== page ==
From Le Musée des Sciences to the Science Museum

From Le Musée des Sciences to the Science Museum: fifteen years of evolving methodologies in the art-science interface: Doctoral Thesis, School of Art Architecture and Design, LMU (2004)

An analytical reflection on my intellectual and professional trajectory from site specific installations to museum collection interpretation, this doctoral project was a hybrid of PhD by Published Work and PhD by Practice.  In it I parse developments in the approaches I have taken to exploring the history and material culture of science both as a museum professional and as an artist.  I identify the transferable methods and the longer-term implications for museology of science generally, and posit the museum as a laboratory for science itself.


Here is the abstract:

The submission of published work of this practice-based doctoral thesis spans a period of 15 years from 1984 to 1999 and includes original artwork of international significance in visual documentary form as well as exhibition publications, museum interpretation materials, book chapters, and conference proceedings.

In a variety of creative and critical ways, my work as an artist over this period has investigated and contributed to the evolving place of artistic and museological practices in uncovering deep-structure links between the arts and the sciences in terms of shared methodologies and epistemological inquiries.

The synthesis focuses on methodology and practice in the production of my exhibition Atomism & Animism (Fleming, London, 1999) through the period of my artist residency from 1996 to 1999 at the Science Museum London. It begins by charting the acquisition of intellectual and practical skills during the making of Le Musée des Sciences (Fleming & Lapointe, Montreal, 1984) which is referenced extensively in Studiolo (Fleming, Johnstone and Lapointe 1997) and which was informed by readings of Feyerabend and Foucault.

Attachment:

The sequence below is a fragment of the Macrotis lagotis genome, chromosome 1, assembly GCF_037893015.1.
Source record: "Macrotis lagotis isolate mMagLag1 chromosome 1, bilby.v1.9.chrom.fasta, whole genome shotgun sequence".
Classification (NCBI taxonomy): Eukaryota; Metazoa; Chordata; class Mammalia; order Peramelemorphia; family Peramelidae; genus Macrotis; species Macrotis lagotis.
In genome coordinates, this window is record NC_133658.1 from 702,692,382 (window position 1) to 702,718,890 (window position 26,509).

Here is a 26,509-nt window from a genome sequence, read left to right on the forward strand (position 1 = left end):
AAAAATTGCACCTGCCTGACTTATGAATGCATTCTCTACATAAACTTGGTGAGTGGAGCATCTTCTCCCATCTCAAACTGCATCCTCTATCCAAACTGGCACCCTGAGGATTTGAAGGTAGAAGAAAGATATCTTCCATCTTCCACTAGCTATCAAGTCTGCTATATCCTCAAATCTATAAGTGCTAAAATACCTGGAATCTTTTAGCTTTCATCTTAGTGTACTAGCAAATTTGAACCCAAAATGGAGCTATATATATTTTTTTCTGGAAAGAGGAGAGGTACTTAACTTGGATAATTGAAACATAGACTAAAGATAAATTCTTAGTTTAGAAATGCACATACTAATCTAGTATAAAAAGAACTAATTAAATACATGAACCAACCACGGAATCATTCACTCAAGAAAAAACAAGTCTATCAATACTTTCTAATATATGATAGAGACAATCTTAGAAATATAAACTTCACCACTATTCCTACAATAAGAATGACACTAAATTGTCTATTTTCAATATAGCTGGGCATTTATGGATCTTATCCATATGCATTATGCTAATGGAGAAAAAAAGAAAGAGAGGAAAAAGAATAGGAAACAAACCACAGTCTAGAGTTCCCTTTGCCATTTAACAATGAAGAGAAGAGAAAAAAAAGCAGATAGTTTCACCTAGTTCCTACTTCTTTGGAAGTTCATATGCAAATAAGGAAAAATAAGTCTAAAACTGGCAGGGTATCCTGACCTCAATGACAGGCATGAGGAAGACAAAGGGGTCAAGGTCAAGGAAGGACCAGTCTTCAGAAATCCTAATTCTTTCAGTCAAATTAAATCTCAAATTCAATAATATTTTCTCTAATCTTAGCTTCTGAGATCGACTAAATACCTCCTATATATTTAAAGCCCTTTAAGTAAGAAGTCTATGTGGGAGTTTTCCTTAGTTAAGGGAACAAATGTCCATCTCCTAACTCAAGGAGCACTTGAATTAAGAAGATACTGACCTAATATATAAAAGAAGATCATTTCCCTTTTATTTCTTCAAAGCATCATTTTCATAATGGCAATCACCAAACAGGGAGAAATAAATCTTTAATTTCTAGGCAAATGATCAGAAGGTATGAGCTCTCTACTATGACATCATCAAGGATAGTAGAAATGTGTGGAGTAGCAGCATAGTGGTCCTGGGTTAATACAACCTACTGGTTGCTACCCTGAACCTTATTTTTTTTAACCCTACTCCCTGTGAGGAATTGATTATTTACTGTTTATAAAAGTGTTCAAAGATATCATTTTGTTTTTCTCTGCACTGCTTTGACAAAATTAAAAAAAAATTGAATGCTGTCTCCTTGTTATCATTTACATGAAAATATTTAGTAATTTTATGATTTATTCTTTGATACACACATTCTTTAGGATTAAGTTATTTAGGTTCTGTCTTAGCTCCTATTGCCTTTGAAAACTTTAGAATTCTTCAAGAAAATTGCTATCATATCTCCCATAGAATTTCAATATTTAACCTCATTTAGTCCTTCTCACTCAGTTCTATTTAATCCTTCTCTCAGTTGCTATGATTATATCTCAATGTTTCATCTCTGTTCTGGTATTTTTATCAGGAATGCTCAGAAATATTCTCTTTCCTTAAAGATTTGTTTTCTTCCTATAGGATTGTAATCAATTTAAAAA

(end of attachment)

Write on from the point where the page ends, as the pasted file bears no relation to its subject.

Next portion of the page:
The synthesis goes on to examine the evolution of my development as an artist uniquely exploring science/art links through museum exhibition practice and methodology, setting this evolution in an historically informed contextual framework. This framework has two broad aspects: the development of contemporary artists’ practices in relation to non-art museums and museology in general, and the development of ideas of public understanding of science within a science museology milieu.

I examine aspects of the flow between these contexts and my own work via the reference point of my lecture Paradigm & Diagram: How Artists Think Science (Fleming, 1996), which I wrote whilst producing Open Book (1996) for the Science Museum and the Dulwich Picture Gallery. The official residency at the Science Museum during which I produced Atomism & Animism (Fleming, London, 1999) followed on immediately, beginning October 1997. All three of these works are rooted in readings from Wittgenstein’s Remarks on Frazer’s Golden Bough.

The conclusion outlines the unique bodies of cultural knowledge produced by the works which I submit, and proposes that their innovative exploration of subjectivity in the display of objects of science can in turn become a study arena for a scientific approach to consciousness. The synthesis finishes with an evaluation of the implications of my work for future interdisciplinary research between artists, scientists and cultural institutions.